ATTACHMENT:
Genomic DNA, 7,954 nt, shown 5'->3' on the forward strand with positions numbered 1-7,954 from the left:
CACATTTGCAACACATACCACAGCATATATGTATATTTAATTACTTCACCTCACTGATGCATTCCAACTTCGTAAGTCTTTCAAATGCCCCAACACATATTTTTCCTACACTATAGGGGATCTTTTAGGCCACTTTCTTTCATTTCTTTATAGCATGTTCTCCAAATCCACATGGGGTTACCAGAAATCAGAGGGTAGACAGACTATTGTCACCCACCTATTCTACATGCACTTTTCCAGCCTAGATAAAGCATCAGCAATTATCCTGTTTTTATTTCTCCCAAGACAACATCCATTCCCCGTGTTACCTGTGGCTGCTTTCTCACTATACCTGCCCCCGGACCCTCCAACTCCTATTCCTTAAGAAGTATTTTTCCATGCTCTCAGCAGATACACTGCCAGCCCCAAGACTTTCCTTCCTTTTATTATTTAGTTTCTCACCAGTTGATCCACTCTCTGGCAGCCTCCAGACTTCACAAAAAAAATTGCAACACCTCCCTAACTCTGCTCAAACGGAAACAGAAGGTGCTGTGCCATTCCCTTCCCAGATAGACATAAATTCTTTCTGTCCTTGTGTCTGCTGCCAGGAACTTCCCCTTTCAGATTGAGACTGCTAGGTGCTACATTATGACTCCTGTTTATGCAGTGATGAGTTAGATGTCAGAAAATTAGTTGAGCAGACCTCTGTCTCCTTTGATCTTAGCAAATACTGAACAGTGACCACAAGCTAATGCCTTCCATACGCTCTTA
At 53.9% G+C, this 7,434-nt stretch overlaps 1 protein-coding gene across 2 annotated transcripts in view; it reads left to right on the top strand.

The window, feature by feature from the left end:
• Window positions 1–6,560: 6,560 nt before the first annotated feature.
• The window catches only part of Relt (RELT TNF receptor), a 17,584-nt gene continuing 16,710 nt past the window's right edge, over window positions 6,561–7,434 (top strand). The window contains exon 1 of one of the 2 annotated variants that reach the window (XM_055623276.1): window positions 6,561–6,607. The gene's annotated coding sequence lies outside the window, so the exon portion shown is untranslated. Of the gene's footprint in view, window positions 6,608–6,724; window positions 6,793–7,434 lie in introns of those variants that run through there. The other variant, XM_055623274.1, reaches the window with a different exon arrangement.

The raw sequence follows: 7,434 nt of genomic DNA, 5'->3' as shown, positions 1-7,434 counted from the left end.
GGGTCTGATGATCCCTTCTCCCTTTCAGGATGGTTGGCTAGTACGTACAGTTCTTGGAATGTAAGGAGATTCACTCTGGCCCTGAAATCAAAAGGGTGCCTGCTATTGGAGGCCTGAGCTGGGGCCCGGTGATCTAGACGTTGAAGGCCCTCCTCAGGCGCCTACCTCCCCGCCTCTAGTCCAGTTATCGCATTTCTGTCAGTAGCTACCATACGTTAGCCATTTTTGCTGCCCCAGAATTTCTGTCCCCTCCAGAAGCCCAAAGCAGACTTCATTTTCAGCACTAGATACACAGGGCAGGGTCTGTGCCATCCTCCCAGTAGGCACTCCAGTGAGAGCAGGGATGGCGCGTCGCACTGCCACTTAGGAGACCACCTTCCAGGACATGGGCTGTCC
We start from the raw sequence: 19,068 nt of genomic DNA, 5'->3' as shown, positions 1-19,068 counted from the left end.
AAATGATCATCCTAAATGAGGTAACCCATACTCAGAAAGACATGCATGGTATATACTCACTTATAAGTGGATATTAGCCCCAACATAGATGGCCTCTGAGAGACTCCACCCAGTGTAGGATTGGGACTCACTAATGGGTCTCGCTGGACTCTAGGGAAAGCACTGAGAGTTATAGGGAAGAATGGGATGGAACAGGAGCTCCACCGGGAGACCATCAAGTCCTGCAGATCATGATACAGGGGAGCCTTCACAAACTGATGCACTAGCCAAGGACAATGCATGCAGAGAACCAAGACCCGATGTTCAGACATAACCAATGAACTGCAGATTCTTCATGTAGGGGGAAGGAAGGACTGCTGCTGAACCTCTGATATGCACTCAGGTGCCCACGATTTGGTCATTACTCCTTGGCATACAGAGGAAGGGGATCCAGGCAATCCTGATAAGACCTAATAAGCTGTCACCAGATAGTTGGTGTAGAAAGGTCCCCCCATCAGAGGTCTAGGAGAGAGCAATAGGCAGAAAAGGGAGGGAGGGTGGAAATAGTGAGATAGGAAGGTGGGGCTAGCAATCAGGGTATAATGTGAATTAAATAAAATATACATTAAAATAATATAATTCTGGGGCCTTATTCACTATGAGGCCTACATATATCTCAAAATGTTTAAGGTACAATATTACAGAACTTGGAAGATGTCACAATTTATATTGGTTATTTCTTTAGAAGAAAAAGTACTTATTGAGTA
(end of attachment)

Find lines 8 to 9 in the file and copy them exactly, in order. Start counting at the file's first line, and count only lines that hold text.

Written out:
GGGTCTGATGATCCCTTCTCCCTTTCAGGATGGTTGGCTAGTACGTACAGTTCTTGGAATGTAAGGAGATTCACTCTGGCCCTGAAATCAAAAGGGTGCCTGCTATTGGAGGCCTGAGCTGGGGCCCGGTGATCTAGACGTTGAAGGCCCTCCTCAGGCGCCTACCTCCCCGCCTCTAGTCCAGTTATCGCATTTCTGTCAGTAGCTACCATACGTTAGCCATTTTTGCTGCCCCAGAATTTCTGTCCCCTCCAGAAGCCCAAAGCAGACTTCATTTTCAGCACTAGATACACAGGGCAGGGTCTGTGCCATCCTCCCAGTAGGCACTCCAGTGAGAGCAGGGATGGCGCGTCGCACTGCCACTTAGGAGACCACCTTCCAGGACATGGGCTGTCC
We start from the raw sequence: 19,068 nt of genomic DNA, 5'->3' as shown, positions 1-19,068 counted from the left end.